• Need more support from the federal government and encouraged by conversations with the President, Department of Defense, and US Health and Human Services Agency.

Questions and Answers
Concerned that people are not adhering to the stay at home order? 
Working with mayors on best approach to enforcement.  Can increase efforts if necessary if Californians are not responding appropriately.
New approach to testing? Do you meant testing a broader range of people?
Conducted three community surveillance testing efforts in the counties of Orange County, Los Angeles, and Santa Clara. These broad random test, testing young and healthy, has given us info that who is ill and infecting people that do not even know they have the virus.  Allows us to resource accordingly.  Until we have the abundance of tests, and we want to be more strategic with those who have symptoms, have underlying health conditions, vulnerable, front line, already in the hospital, etc. More smart and targeted testing.
State laws governing scope of practices for doctors / nurses that you are planning to waive?
We will have an omnibus executive order that provides for all those details – adult facilities, community clinics, flexibility within hospital setting.  Many more steps forthcoming.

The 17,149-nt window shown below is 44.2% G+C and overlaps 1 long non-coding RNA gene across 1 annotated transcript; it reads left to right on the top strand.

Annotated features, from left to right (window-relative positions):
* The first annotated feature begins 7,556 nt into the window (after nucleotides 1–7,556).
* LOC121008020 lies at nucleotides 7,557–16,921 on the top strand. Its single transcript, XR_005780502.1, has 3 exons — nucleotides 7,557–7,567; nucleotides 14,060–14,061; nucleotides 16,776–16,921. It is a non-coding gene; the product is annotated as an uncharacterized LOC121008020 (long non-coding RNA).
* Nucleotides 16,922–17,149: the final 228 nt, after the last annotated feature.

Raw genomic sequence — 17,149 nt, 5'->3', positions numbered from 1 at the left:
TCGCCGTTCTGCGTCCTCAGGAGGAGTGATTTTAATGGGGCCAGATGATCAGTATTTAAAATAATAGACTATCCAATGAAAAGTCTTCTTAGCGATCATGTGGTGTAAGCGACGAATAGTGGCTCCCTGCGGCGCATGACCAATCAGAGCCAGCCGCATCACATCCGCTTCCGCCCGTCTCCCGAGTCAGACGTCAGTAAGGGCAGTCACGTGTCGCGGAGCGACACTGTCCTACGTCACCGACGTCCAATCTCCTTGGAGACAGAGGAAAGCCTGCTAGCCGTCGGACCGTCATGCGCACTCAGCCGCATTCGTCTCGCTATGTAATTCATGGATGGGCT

Is California planning to create its own test?  What would that look like? 
Discussed with the CEOs of Genentech and Gilead yesterday.  In deep partnership with those companies, and the five UC hospitals are in advanced trials with drugs referenced in the past few days.  National perspective, but California is trying to amplify the research and focus on treatment, and once available but made readily available not just in California but for the American people.
Are companies helping to make supplies?  How did that happen?
This is happening in California.  We reached out to Bloom Energy (KR). They asked what do you need.  We have old ventilators and they need to be repurposed.  The manufacturer indicated you can only repurpose 200 a month.  KR got 24 done in a few hours.  If these are certified, then KR ready to go to task. 
Reached out to Elon Musk for both Tesla and SpaceX.  He is looking at both ventilators and 3D printing. 
The policy in place for foreclosures and evictions that ends on May 31st may still cause impacts to people who may only recently go back to work shortly before that time.  What about protecting people 60 days once they go back to work?
A team is working on mortgages and payments.  By Tuesday, should have substantive answer.  We are looking to adjust timelines in previous executive orders (example: State had moved tax payments to June, but then federal government moved theirs to July, so we updated our timeline.)